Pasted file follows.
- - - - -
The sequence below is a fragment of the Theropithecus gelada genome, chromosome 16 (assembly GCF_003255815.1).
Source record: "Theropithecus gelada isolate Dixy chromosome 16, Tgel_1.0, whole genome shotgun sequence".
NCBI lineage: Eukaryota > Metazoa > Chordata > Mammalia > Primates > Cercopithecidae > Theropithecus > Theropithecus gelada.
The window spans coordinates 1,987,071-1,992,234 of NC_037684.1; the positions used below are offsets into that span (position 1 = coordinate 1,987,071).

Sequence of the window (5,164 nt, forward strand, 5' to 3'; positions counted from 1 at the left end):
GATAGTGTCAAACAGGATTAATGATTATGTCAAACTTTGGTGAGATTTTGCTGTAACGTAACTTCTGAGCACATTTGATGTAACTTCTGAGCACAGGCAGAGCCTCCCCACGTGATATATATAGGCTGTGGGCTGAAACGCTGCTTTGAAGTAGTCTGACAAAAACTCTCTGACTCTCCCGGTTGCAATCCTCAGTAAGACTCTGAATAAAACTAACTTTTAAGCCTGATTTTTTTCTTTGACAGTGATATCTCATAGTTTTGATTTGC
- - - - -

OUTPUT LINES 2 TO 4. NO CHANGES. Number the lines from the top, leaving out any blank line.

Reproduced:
Source record: "Theropithecus gelada isolate Dixy chromosome 16, Tgel_1.0, whole genome shotgun sequence".
NCBI lineage: Eukaryota > Metazoa > Chordata > Mammalia > Primates > Cercopithecidae > Theropithecus > Theropithecus gelada.
The window spans coordinates 1,987,071-1,992,234 of NC_037684.1; the positions used below are offsets into that span (position 1 = coordinate 1,987,071).